After an active day of exploring downtown Philadelphia and touring Bryn Mawr College, my mother and I eagerly retreated to the relaxing dining room of Vedge—one of the most acclaimed upscale vegan restaurants in the country (recently reviewed by Dynise Balcavage in the Spring 2012 issue of VegNews)—for a long-anticipated and undoubtedly spectacular meal.
Showcasing locally sourced ingredients that “closely follow the beautiful Northeastern seasons,” as their website so elegantly phrases it, Vedge treats vegetables like absolute royalty, highlighting their distinct flavor profiles and defeating the notion that they operate only as “side dishes.” Vegans, vegetarians, and omnivores alike crowd into Vedge’s welcoming, elegant dining room every night to appreciate the well-crafted, thoughtful approach to plant-based fare, which even ardent meat-lovers admit is “pretty damn tasty” (as quoted from a burly bearded man I overheard upon leaving the restaurant).
Functioning as a tapas-style restaurant, Vedge arranges its menu in three sections of small plates: Small Bites including housemade pickles and olives; Plates in order of increasing portion size, beginning with salads, roasted veggies, and soups, then bulking up to grilled tofu, garbanzo bean crepes, and stuffed eggplant “braciole”; and finally the Dirt List, featuring that day’s selection of particularly in-season vegetable dishes. Our attentive waiter suggested that each person order two or three plates to share, though my mother and I opted for a total of eight dishes to nourish our grumbling, expectant bellies. I must preemptively apologize for the horrendous picture quality—as I’ve lamented before, mood lighting does not serve photography well!
We recieved our two soups first: an orange-cauliflower soup with saffron, fennel pollen, and green olive persillade, accompanied by a vegan pho broth swimming with soba noodles, smoked mushrooms, and scallions. Upon first spoonful of the cauliflower soup, my mother swore it contained seafood before recalling that the Vedge kitchen exploits no animals, land or sea. Oddly redolent of bouillabaisse, the deeply flavored soup contained tiny chunks of cauliflower in a bright orange broth for a more pleasing and hearty mouthfeel than the common baby-food-like texture of pureed soups. As for the pho, the perfectly al dente soba offered an entertaining occasion for noodle slurping while the chewy smoked mushroom flavor permeated the entire soup, imparting a delightfully earthiness.
Next came our smaller vegetable dishes from the Dirt List: shaved and grilled brussels sprouts with smoked whole-grain mustard; nebrodini mushrooms, wood-grilled baby fennel, and shaved artichokes in a fennel consommé; and roasted miniature broccoli in a kimchee-sesame dressing. My mother named the brussels sprouts one of her favorite three plates of the night—their crispy char and succulent smokiness mingled deliciously with the sharp, tangy mustard sauce. I, on the other hand, positively fawned over the nebrodini mushroom, fennel, and artichoke dish, marveling at the astoundingly complex marriage of indescribable flavors—I’ve honestly never tasted anything even resembling this stunning plate of vegetables. While not quite as stunning as its sister dishes, the nicely toothsome minature broccoli offered subtle notes of sesame, complemented by the creamy, salty sourness of the kimchi dressing—a sauce with which I plan on experimenting in my own kitchen.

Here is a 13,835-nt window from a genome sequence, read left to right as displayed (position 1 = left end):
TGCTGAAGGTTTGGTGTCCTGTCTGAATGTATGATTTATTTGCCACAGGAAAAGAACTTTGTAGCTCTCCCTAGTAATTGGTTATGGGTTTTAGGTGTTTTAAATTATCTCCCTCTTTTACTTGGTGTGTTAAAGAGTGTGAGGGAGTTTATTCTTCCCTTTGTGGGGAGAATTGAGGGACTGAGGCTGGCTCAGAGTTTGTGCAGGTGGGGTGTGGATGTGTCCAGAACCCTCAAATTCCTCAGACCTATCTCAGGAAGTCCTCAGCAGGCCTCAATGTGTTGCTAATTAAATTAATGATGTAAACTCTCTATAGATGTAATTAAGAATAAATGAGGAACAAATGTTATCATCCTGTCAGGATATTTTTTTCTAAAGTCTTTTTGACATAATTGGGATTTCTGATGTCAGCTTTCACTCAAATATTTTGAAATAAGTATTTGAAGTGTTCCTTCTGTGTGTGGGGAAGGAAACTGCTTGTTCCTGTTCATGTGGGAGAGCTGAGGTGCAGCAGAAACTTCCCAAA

Three “entree-sized,” if you will, dishes rounded out the savory portion of our meal: a garbanzo bean crepe filled with fresh hearts of palm on a bed of curried gold lentils with green harissa; a smoked eggplant and cauliflower braciole over an Italian salsa verde and topped with cured olive; and finally grilled tofu with fresh English peas, maitake mushrooms, and haricots verts over a spring pea sauce with hints of fennel. While I would have preferred a chewier, more substantially textured crepe, the hearts of palm filling verily impressed me with its balance of tangy acidity, deep roasted flavor, and flaky texture. The silky-smooth ribbons of eggplant in the braciole encased another medley of flavors I had never before experienced (surprising, since it contained the two very familiar ingredients cauliflower and chickpeas), and sat atop a beautifully herb-laden, verdant sauce, sprinkled with juicy roasted tomatoes and unctuous cured olives. Finally, I experienced a tofu epiphany after sinking my teeth into the most perfectly cooked triangle of tofu I’ve ever eaten. With a substaintially crunchy crust encasing a hearty yet smooth interior, this tofu remains the golden standard of bean curd. I also adored the kelly green sauce underneath, restraining myself from licking it off the plate, and assume it contained a complex blend of peas, mint, and fennel, among other unidentifiable ingredients.
Though the revelation of a dinner left my mother too happily stuffed to enjoy dessert, I eagerly partook in a salted white chocolate cheesecake drizzled with pistachio pesto and sprinkled with thinly sliced dates. Rich, creamy, and utterly decadent, the dense , subtlely sweet cheesecake paired gorgeously with the bright, lemony basil in the pistachio pesto for the perfect end to a perfect meal.
Completely floored by every single bite of this meal, I earnestly await my next visit to Vedge, whose philosophy of carefully respecting the essence of each vegetable while extracting the most out of their natural flavors I deeply admire. If everyone realized the enormous gastronomic potential of humble plants, we would live in a much healthier, environmentally friendly, and compassionate world.
Until next time, Ali.